Having successfully integrated several acreage trades, Permian pure-play operator Parsley Energy Inc. said it also completed several delineation projects during the second quarter and raised production guidance for the remainder of the year.
On Wednesday, the Austin, TX-based exploration and production (E&P) company reported average net production of 64,725 boe/d in 2Q2017, an increase of 18.1% from the first quarter (54,789 boe/d), and an 81.3% increase year/year (35,703 boe/d).
The E&P has increased its full-year net production guidance to 67,000-73,000 boe/d from 65,000-71,000 boe/d, with guidance for 4Q2017 to 80,000-90,000 boe/d from 78,000-88,000 boe/d. However, the capital budget for the year is unchanged at $1.0-1.5 billion, including $840-960 million for drilling and completions, as Parsley expects fewer completions to be offset by incremental drilling activity associated with early rig delivery.
“We think growth of this magnitude should only come from profitable and capital efficient operators,” CEO Bryan Sheffield said during an earnings call Thursday to discuss 2Q2017. “When you look across the E&P landscape, Parsley is clearly among the lead on these dimensions. Only a couple of operators are assuming more value per boe than Parsley does…”
It doesn’t mean, he said, “that we will grow no matter what.” It means “that given our positioning at the low end of the cost curve, and the top end of the margin spectrum, it will make sense for everyone to grow, [and] it should make sense for Parsley.”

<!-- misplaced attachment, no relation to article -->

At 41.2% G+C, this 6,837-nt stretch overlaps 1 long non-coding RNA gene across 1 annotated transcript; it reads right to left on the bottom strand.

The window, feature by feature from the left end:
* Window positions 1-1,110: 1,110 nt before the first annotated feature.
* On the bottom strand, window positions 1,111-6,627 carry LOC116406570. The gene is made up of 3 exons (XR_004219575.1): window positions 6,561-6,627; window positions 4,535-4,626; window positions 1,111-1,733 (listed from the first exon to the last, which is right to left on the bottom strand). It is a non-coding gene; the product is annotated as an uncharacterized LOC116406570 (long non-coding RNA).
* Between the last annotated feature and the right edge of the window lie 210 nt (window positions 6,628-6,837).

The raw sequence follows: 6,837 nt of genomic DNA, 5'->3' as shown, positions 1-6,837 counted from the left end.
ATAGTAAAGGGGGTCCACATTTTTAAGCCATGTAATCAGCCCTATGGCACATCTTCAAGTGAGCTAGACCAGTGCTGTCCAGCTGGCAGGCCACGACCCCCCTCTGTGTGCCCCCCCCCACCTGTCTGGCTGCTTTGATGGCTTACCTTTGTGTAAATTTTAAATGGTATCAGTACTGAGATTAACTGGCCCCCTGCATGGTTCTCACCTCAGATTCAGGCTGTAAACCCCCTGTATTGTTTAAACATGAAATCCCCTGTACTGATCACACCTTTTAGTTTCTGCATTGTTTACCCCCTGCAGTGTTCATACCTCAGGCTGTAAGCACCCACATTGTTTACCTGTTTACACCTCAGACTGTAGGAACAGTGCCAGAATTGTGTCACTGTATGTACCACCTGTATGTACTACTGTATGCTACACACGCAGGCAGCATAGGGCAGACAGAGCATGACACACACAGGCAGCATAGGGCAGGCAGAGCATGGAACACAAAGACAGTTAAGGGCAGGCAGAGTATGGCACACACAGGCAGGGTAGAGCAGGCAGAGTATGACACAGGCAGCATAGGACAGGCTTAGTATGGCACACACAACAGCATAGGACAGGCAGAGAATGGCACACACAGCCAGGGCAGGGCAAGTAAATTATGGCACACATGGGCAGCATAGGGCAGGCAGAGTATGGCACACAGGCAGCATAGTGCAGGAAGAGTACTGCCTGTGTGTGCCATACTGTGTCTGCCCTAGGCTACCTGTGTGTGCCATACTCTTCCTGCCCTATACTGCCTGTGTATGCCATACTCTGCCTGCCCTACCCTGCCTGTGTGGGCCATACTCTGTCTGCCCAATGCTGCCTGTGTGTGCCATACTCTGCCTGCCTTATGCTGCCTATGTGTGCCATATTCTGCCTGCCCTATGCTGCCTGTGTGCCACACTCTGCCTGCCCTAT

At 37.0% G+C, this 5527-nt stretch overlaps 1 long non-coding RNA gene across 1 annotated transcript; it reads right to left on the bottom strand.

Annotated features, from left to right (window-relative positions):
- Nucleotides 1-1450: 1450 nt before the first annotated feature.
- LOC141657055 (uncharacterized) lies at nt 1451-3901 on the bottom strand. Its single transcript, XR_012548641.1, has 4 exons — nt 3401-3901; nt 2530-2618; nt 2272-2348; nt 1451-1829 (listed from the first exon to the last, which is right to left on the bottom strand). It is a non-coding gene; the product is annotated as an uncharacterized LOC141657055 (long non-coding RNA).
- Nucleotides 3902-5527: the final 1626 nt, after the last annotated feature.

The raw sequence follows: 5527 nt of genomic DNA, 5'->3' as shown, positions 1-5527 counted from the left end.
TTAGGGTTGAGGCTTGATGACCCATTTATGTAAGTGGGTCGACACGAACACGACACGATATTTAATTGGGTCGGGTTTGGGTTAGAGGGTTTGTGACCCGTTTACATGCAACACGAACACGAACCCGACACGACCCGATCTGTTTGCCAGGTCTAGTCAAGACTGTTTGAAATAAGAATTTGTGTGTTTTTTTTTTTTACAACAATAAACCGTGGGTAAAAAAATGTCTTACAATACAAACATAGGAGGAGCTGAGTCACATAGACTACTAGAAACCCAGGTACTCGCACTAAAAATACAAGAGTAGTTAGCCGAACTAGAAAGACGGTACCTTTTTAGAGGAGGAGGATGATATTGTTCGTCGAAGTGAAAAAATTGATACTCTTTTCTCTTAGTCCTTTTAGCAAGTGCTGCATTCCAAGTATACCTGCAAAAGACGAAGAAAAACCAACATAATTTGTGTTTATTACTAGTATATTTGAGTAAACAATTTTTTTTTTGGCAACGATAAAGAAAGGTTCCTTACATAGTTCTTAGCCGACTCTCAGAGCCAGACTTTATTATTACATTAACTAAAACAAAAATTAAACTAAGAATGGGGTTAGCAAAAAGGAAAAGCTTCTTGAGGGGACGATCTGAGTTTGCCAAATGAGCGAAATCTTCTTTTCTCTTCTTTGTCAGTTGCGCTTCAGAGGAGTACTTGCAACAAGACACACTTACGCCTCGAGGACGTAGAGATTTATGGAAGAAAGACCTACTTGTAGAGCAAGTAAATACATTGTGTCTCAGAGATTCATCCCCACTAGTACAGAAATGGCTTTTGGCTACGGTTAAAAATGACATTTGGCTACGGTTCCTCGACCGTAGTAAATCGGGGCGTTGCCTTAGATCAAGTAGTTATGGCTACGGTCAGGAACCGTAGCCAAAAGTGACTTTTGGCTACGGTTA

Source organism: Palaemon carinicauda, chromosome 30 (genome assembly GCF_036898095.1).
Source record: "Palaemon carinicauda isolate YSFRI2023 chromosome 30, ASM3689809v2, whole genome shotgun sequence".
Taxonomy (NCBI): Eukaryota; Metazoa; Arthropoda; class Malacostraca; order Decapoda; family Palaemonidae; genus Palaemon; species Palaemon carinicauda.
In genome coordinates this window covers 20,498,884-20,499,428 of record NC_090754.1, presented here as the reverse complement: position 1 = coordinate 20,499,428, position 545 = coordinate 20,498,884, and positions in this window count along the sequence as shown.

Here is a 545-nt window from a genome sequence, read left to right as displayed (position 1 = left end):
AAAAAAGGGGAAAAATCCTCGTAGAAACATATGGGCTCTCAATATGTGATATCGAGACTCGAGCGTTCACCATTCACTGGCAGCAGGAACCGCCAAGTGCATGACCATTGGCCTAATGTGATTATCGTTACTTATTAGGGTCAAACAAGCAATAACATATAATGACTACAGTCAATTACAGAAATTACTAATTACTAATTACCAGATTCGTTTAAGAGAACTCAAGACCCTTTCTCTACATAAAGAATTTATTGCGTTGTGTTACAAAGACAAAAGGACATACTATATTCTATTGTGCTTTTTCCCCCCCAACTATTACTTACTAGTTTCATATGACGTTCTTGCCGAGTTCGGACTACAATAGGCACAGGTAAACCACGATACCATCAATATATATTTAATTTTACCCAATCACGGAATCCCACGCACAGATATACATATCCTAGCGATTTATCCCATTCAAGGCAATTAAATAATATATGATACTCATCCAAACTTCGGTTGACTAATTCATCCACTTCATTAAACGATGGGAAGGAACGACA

Parsley spud 49 gross horizontal wells and completed 27 gross horizontal wells in the second quarter. Of those, 35 wells were spud and 21 completed in the Midland sub-basin, while the remainder were in the southern part of the Delaware sub-basin.
About half of the wells brought online either targeted new zones or were drilled and completed using new spacing configurations.
In the Midland sub-basin, Parsley said a successful stack test confirmed the presence of two target intervals within the Wolfcamp A formation. The Elwood 16-21-4107H and the Elwood 16-21-4207H were completed in Upton County, TX, with 1.5-mile laterals. After 30 days of production, the wells are currently producing an average of 1,200 boe/d, which Parsley said was consistent with its 1 million boe type curve.
Management is encouraged by the early results and expects to test two additional stacked Wolfcamp A wells in the second half of 2017 on top of two wells stacked in the Wolfcamp B formation. Further success in the area could add to the drilling inventory there.
The Wolfcamp B was also the site of a successful downspacing pilot. An eight-well project in neighboring Reagan County, TX, included four wells targeting the Upper Wolfcamp B atop four wells trained on the Lower Wolfcamp B, with 330-foot lateral spacing between the wells. Parsley said to date, seven of the eight wells achieved peak 30-day production rates that on average are tracking at 84% of the average rate for offset Wolfcamp B wells using 660-foot spacing.